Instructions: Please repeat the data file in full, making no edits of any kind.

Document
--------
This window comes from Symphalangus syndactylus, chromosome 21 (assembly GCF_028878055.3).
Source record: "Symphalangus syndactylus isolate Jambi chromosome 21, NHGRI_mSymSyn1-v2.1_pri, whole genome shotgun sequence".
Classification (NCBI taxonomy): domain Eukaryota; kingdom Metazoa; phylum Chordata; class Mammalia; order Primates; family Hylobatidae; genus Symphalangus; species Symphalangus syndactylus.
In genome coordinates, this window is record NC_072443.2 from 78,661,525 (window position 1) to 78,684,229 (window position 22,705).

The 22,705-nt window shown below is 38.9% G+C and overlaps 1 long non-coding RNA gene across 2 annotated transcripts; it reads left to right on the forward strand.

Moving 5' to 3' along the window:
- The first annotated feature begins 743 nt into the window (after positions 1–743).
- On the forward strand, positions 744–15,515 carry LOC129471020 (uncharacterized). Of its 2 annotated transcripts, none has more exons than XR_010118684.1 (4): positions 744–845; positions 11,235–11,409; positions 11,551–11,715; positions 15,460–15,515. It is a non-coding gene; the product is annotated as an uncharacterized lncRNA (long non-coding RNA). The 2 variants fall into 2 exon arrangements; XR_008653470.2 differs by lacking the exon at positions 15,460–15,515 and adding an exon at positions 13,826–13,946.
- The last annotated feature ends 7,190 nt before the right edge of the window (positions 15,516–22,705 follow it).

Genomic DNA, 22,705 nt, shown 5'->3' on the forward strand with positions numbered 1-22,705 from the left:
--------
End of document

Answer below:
This window comes from Symphalangus syndactylus, chromosome 21 (assembly GCF_028878055.3).
Source record: "Symphalangus syndactylus isolate Jambi chromosome 21, NHGRI_mSymSyn1-v2.1_pri, whole genome shotgun sequence".
Classification (NCBI taxonomy): domain Eukaryota; kingdom Metazoa; phylum Chordata; class Mammalia; order Primates; family Hylobatidae; genus Symphalangus; species Symphalangus syndactylus.
In genome coordinates, this window is record NC_072443.2 from 78,661,525 (window position 1) to 78,684,229 (window position 22,705).

The 22,705-nt window shown below is 38.9% G+C and overlaps 1 long non-coding RNA gene across 2 annotated transcripts; it reads left to right on the forward strand.

Moving 5' to 3' along the window:
- The first annotated feature begins 743 nt into the window (after positions 1–743).
- On the forward strand, positions 744–15,515 carry LOC129471020 (uncharacterized). Of its 2 annotated transcripts, none has more exons than XR_010118684.1 (4): positions 744–845; positions 11,235–11,409; positions 11,551–11,715; positions 15,460–15,515. It is a non-coding gene; the product is annotated as an uncharacterized lncRNA (long non-coding RNA). The 2 variants fall into 2 exon arrangements; XR_008653470.2 differs by lacking the exon at positions 15,460–15,515 and adding an exon at positions 13,826–13,946.
- The last annotated feature ends 7,190 nt before the right edge of the window (positions 15,516–22,705 follow it).

Genomic DNA, 22,705 nt, shown 5'->3' on the forward strand with positions numbered 1-22,705 from the left: